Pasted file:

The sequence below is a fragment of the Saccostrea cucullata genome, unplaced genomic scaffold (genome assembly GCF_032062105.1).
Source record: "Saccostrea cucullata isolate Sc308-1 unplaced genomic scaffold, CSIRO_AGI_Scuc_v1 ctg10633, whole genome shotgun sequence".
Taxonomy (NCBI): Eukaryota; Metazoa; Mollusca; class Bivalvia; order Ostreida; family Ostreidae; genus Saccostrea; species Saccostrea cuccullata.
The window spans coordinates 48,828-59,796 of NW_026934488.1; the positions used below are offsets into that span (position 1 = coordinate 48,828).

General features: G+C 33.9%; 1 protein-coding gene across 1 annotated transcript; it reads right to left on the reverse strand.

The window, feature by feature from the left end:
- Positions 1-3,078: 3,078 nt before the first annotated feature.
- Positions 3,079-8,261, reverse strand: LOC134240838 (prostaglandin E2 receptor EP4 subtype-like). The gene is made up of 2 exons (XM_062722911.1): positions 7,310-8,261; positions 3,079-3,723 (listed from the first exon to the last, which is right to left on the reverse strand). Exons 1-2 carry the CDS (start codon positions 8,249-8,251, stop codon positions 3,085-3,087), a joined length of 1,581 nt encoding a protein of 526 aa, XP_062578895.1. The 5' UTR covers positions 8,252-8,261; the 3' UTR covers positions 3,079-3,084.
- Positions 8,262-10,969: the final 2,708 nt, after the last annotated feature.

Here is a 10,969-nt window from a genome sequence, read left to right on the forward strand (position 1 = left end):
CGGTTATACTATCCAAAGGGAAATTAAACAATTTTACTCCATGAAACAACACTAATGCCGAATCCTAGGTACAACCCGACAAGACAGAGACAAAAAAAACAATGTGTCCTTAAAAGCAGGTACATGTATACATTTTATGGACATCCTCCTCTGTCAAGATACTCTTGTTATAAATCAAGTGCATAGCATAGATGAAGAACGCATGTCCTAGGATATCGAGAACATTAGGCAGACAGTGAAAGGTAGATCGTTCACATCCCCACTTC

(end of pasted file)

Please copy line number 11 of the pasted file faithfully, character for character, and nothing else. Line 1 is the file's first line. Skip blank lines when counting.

CGGTTATACTATCCAAAGGGAAATTAAACAATTTTACTCCATGAAACAACACTAATGCCGAATCCTAGGTACAACCCGACAAGACAGAGACAAAAAAAACAATGTGTCCTTAAAAGCAGGTACATGTATACATTTTATGGACATCCTCCTCTGTCAAGATACTCTTGTTATAAATCAAGTGCATAGCATAGATGAAGAACGCATGTCCTAGGATATCGAGAACATTAGGCAGACAGTGAAAGGTAGATCGTTCACATCCCCACTTC